Investigating impacts of Electrical Conductivity in Nutrient Solutions
Lettuce and Brassica winter production in NFT systems in Ohio
By: Dr. Natalie Bumgarner
Seeding was done by hand into pre-moistened 1” x 1” x 1 ½” cubes. Seeds were germinated in 9” nursery channels that were receiving a continuous flow of nutrient solutions set at experimental levels. After 15 to 17 days, seedlings were transplanted to the production NFT channels at a spacing of 8” on centers. After transplanting, plants were grown in 4 ¾” channels until harvest. The nutrient solution was automatically and continually adjusted to maintain a target pH of 6.0. Electrical conductivity was maintained by hand additions of nutrient concentrate as
needed based on daily measurements of EC. These trials were carried out in a system designed to pull from four different 40 gallon nutrient tanks so that differing solution could be tested in a randomized block design. At harvest, shoot fresh weight was recorded individually for each head.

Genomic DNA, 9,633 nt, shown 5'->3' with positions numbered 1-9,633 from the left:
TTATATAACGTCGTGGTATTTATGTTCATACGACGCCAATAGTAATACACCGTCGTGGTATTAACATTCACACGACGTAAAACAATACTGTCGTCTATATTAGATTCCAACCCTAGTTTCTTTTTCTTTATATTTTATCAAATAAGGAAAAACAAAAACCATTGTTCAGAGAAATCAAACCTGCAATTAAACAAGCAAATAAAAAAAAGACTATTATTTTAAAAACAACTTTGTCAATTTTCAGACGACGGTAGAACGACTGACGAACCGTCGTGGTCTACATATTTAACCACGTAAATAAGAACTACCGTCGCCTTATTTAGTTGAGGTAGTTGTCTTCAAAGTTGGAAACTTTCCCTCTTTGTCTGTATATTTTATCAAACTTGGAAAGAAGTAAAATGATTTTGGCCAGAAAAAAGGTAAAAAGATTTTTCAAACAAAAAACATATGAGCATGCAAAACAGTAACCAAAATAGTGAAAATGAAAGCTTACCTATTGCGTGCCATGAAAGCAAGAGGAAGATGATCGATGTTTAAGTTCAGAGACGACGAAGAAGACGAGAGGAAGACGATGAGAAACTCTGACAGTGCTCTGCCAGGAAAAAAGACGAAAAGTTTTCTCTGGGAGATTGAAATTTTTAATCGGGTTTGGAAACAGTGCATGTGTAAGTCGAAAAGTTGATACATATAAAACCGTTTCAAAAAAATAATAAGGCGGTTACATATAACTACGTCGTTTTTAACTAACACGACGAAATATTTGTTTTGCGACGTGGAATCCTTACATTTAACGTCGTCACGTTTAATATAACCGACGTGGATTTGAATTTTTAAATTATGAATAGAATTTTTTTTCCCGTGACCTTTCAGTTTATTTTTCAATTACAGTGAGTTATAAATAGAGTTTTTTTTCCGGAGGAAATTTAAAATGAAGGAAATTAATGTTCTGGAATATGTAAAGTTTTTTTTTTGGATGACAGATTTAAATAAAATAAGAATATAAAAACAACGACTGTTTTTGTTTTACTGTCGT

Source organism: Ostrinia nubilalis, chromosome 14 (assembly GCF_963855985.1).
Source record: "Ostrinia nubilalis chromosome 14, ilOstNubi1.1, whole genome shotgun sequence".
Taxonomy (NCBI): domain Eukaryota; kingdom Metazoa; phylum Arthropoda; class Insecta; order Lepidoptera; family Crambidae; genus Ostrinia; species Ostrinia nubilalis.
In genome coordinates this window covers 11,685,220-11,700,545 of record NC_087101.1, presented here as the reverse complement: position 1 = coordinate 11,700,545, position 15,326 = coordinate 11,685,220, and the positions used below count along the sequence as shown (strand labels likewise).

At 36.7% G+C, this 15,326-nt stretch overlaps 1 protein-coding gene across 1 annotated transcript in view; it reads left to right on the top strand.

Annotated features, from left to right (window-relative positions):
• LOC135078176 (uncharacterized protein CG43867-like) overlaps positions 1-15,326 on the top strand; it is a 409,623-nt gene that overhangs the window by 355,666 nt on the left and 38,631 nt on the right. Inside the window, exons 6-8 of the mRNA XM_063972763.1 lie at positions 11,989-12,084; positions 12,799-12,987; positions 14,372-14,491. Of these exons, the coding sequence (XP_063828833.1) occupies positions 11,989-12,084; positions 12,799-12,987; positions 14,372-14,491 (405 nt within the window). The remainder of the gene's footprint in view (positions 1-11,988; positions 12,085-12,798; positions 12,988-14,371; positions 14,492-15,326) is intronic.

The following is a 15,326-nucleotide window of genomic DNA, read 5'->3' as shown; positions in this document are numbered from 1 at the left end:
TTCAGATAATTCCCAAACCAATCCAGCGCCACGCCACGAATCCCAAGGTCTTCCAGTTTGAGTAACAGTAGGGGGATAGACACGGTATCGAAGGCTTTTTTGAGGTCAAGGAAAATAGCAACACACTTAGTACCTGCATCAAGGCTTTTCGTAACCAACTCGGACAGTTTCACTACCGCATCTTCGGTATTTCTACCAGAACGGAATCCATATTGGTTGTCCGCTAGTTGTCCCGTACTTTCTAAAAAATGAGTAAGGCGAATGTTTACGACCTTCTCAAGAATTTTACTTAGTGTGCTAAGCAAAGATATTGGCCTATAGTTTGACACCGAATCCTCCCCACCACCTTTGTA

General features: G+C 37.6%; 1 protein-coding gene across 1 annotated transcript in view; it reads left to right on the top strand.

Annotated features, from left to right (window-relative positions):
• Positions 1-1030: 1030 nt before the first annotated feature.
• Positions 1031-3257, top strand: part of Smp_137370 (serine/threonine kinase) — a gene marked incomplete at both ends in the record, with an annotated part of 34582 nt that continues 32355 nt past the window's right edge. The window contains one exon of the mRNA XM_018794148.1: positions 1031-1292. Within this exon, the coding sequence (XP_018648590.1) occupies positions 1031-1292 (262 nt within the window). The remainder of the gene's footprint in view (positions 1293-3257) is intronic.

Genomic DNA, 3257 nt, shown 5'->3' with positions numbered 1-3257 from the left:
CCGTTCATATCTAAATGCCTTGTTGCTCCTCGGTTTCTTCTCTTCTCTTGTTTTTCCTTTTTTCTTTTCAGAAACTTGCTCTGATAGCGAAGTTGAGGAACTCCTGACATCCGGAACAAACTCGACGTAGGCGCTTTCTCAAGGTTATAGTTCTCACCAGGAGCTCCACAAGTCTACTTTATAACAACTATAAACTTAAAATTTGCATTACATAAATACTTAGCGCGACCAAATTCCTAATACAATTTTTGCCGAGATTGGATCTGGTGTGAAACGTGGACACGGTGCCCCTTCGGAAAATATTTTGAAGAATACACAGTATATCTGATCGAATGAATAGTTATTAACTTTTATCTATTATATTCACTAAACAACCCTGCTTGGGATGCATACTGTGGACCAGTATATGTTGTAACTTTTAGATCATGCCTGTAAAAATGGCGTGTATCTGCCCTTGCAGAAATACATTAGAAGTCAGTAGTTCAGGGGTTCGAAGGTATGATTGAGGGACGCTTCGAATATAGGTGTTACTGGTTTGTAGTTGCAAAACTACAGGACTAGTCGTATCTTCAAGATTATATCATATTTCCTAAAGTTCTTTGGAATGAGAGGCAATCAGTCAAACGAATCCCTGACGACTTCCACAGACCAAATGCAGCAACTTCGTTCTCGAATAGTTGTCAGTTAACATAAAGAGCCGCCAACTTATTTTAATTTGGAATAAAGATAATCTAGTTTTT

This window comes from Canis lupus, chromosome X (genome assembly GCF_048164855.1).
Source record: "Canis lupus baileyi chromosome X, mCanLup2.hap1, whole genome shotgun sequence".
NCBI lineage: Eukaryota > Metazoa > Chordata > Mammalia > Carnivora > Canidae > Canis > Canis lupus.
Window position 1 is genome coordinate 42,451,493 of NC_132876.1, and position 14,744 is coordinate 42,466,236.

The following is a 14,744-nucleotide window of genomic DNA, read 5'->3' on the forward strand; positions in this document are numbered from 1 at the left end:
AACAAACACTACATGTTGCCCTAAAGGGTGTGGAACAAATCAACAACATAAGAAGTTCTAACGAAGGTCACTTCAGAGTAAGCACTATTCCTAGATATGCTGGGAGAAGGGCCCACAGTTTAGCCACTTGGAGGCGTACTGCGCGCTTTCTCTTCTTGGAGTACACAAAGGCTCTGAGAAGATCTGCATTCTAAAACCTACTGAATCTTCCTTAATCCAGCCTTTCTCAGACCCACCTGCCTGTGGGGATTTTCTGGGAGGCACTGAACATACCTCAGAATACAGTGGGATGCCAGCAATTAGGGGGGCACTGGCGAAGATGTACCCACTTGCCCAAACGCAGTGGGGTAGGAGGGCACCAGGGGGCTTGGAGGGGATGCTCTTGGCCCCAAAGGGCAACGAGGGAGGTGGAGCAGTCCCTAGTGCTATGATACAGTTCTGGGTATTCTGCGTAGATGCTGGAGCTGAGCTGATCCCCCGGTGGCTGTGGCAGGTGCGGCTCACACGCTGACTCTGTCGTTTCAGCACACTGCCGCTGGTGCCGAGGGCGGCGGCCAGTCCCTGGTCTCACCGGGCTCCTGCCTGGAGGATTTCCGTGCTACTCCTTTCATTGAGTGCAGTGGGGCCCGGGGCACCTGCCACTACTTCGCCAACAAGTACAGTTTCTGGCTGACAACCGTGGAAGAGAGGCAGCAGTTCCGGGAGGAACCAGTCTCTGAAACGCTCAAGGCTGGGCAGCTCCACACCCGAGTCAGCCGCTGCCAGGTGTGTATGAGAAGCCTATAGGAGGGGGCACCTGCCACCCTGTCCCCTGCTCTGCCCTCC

Timing and Conditions
Biomass Yield by EC Treatment
EC x Cultivar Biomass Yield
As discussed earlier, both of these trials were carried out in low light, winter conditions. It is quite likely that when light is less limiting that more nutrition impacts will be present. Likewise, quality impacts (tipburn) may be more of a factor in summer trials.
In most of our recirculating systems, our goal is to manage solutions to prevent nutrients from becoming limiting. Tank changes at specific intervals are often how we accomplish this goal (without purchasing specific ion probes). Only through nutrient testing and trials will we know for sure what the optimum EC and intervals between solution changes will be. While it stands to reason that tank changes may need to be less frequent at higher EC levels and/or higher light conditions, we need data to back up our practices and theories.